“Where, in many straggling group,
Gnarled and crooked willows
By a chaffing streamlet stoop,
And their yellow branches droop,
Tow’rd its tiny billows;
Near the banks are little whirls,–
Whirles of fretted water,–
And beneath those rings of pearls
Trout delicious caught are.” 
New Hampshire was probably renown for its fishing even before its shores were first spied by Captain Martin Pring.
“And as the land is full of Gods good blessings, so is the Sea replenished with great abundance of excellent fish, as Cods sufficient to lade many ships, which we found upon the coast in the month of June, Seales to make Oile withall, Mullets, Turbuts, Mackerels, Herrings, Crabs, Lobsters, Creuises and Muscles with ragged Peales in them.”— The Voyage of Martin Pring, 1603
Using spear, net and hook, the fishing industry has supplied a livelihood to countless inhabitants, including the Penacook native people’s who lived within the current boundaries of New Hampshire long before Europeans arrived. Those Europeans had been buying fish from the waters off Newfoundland since 1502. [according to J. Dennis Robinson and credited to Historian David B. Quinn]
In fact, the premium fishing in the waters off the New Hampshire coast was the reason for the establishment of the earliest and first permanent settlements of Pannaway, Dover and Portsmouth. Very early on New Hampshire lawmakers understood the importance of unimpeded water to fish migration. In May 1739, John McMurphy was granted a privilege to build a grist-mill at “Massabesic River,” below the great fall, “provided said McMurphy shall not stop or impede the course of the fish up the said river, but shall and will leave, continue and make sufficient passage for that purpose.” 
In 1865, in response to dwindling supplies of native fish and animals, New Hampshire established a fish and game department, the first one of its kind in New England.Since that date, its efforts have been devoted to the propagation and conservation of fish and game within the state.
The reasons for dwindling fish is as varied as the species itself. The building of dams to capture energy for various mills and manufacturing companies, the felling of trees, the encroachment of homes and farms to once remote lakes and streams, the dumping of waste chemicals and bacteria–the advancement of civilization had a negative impact on wildlife.
It became a tug of war between New Hampshire and Massachusetts to fix the problem. At a meeting in November of 1865, Theodore Lyman III of Massachusetts reported to governor John Andrew that Governor Frederick Smyth during a meeting with him “undertook the high horse and said they would shut down the water from Lake Winnepiseogee [sic] if we did not give the fishways.” 
According to a report of the Commissioners on Fisheries of the State of NH in 1876, “Since the building of The Great Stone Dam at Lawrence in 1847, probably few, if any, salmon have ascended the Merrimack. Fishways were made over several of the obstructing dams in 1866, 1867 and 1868, but they were faulty, and did not amount to much.” By 1876 it was reported that fish-ways had been built and rebuilt when they did not work well at Lawrence MA, and also built at Amoskeag in Manchester NH. Those and other fish obstructions in Lowell and Holyoke added to the decline. Despite efforts, apparently by 1850 the anadromous fish population in the Merrimack River collapsed. [Note: the current fish ladder at Amoskeag Falls in Manchester NH was built in 1989].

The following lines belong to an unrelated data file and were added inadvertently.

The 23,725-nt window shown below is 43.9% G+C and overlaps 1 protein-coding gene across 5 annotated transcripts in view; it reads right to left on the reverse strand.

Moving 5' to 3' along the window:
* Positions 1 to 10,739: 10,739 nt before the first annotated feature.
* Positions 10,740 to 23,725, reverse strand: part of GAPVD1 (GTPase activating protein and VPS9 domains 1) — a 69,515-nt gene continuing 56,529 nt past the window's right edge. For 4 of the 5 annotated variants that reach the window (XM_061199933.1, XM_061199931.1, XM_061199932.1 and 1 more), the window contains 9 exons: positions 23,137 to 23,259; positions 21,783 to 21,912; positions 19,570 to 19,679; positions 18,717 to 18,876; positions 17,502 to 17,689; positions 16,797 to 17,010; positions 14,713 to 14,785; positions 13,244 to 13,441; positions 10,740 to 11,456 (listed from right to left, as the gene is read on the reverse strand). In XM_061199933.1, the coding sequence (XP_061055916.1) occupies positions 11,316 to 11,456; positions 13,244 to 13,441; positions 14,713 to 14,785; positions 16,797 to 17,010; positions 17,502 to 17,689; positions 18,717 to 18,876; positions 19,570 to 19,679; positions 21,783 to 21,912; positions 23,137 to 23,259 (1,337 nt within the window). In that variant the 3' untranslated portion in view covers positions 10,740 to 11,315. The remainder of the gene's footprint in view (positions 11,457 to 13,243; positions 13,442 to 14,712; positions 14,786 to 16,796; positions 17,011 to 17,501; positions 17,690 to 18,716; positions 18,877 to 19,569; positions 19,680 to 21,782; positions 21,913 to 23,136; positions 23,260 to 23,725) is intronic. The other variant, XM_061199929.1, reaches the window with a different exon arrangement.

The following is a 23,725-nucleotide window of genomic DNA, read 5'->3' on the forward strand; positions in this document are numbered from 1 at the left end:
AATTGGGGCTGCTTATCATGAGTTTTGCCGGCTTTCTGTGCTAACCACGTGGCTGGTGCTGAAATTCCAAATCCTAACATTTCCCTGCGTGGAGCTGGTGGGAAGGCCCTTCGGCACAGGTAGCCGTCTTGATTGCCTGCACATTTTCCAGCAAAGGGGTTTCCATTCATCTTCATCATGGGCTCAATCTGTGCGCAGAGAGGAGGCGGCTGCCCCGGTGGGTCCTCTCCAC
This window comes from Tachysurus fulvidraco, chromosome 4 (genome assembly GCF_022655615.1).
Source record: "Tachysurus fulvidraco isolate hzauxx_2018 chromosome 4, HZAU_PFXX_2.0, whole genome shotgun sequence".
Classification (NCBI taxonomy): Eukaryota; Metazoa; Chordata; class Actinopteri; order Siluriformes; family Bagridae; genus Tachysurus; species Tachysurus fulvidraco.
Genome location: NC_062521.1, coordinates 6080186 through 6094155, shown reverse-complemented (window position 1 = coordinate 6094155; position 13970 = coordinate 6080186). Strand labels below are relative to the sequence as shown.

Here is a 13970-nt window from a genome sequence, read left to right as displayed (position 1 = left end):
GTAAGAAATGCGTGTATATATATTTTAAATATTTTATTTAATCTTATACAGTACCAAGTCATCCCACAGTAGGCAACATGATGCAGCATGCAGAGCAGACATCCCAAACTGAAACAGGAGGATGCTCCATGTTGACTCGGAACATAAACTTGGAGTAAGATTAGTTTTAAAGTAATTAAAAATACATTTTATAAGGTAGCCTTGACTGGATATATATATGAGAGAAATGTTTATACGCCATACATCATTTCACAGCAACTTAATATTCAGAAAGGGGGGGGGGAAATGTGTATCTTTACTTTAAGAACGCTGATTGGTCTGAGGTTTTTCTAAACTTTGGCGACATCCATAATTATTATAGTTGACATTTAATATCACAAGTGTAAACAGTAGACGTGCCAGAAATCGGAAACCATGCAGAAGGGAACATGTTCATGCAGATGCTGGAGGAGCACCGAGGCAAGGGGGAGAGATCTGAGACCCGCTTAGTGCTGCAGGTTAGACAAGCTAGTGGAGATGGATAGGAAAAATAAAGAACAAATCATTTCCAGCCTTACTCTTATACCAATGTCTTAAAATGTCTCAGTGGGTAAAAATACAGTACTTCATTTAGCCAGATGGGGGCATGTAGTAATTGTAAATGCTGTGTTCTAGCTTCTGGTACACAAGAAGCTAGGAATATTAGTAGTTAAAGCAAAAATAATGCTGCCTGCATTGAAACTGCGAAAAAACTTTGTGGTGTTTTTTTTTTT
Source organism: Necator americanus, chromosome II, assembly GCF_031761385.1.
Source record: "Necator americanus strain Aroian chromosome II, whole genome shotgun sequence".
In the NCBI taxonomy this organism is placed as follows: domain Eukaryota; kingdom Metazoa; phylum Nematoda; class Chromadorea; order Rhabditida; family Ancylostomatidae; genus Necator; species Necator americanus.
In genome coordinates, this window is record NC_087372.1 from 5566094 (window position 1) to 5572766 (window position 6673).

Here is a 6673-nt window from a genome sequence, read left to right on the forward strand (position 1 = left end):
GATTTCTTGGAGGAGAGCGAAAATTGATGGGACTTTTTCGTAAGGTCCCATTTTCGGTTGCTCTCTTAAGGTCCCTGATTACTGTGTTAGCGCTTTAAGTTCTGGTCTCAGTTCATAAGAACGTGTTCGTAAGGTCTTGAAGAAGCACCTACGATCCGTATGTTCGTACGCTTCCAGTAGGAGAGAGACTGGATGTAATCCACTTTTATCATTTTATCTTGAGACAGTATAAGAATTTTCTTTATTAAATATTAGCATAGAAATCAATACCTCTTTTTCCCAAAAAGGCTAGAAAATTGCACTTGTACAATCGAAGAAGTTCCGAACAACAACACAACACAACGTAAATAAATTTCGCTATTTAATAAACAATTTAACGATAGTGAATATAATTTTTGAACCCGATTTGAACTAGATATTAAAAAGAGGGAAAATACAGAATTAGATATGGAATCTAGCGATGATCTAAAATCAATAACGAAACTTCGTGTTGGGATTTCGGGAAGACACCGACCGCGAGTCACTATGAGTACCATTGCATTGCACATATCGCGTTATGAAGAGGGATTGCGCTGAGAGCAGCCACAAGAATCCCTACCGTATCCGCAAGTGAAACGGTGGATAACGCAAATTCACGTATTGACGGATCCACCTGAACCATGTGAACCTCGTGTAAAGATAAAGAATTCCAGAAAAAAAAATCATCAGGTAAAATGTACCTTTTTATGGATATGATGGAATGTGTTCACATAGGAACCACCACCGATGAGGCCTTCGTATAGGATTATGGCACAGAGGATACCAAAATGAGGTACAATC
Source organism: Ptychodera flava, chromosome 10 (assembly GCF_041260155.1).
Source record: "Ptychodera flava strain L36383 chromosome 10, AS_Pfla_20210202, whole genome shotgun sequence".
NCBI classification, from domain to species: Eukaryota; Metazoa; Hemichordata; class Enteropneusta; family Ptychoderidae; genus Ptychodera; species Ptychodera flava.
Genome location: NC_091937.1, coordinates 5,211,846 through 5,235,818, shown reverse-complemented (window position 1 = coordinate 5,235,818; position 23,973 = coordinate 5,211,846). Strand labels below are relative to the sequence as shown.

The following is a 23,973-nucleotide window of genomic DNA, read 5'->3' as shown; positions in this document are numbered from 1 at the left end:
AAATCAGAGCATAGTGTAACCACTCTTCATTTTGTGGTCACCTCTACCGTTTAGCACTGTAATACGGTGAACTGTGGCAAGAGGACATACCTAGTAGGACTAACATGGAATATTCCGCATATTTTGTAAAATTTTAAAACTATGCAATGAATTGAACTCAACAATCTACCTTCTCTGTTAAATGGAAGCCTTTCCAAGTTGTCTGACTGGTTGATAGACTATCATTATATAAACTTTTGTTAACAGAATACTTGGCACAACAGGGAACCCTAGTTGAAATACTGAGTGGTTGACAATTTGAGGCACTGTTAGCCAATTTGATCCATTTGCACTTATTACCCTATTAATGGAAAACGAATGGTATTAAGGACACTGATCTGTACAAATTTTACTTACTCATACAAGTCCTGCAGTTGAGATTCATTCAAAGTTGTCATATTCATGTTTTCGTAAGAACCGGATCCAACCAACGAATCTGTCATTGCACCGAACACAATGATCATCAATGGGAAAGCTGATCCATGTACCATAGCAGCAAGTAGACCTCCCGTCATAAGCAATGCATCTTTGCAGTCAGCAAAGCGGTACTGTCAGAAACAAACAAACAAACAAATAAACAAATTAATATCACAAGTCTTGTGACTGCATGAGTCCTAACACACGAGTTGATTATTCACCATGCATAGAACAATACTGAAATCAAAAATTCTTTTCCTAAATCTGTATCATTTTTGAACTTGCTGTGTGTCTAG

A similar occurrence befell the Connecticut River. Several major dams at Turners Falls, Massachusetts in 1798 and four others were not equipped with fish ladders. As early as 1814 the salmon and shad had disappeared from this river. They were almost extinct in New England.
Fish hatcheries became necessary to restock these depleted waters. The first fish hatchery built by the U.S. Fish Commission was on Clackamas River in Oregon in 1877. It was operated by Livingston Stone, a former resident (but not a native) of New Hampshire.
Locally, between 1867-1877 several Nashua area businessmen became involved with the fish hatchery movement. They included Oliver Henry Phillips and Dr. Edward Spalding (1867); Gen. George Stark (1870); Hon. Virgil C. Gilman and Charles H. Nutt (1877).  Their work resulted in the Fish Hatchery on Broad Street across from the Nashua Mall. It was “dedicated to the wise use of our fish and wildlife resources.” The hatchery is now owned and controlled by the federal government (is has since 1898) and is part of the Federal Atlantic Reclamation Project.
Today, Nashua National Fish Hatchery is fully immersed in Atlantic salmon and American shad conservation for fisheries in the Merrimack River and other New England waters. The hatchery is also a refuge for the threatened brook floater mussel.
FYI: New Hampshire’s official saltware game fish is the striped bass. Our State freshwater game fish is the brook trout (adopted 1994).
=====S O U R C E S======
 “Farrar’s illustrated guide book to the Androscoggin lakes:and the head-waters of the Connecticut, Magalloway, and Androscoggin rivers, by Charles Alden John Farrar; Lee and Shepard, 1885
 [“Collections, Volume 2, by Manchester Historical Association, J.B. Clarke Company, 1902, page 107]
 [Reasonable Use: The People, the Environment, and the State, New England, 1790-1930″ by John T. Cumbler, 2001]
 Great American Bridges and Dams, by Donald C. Jackson, 1988
 [From Bulletin of the United States Fish Company]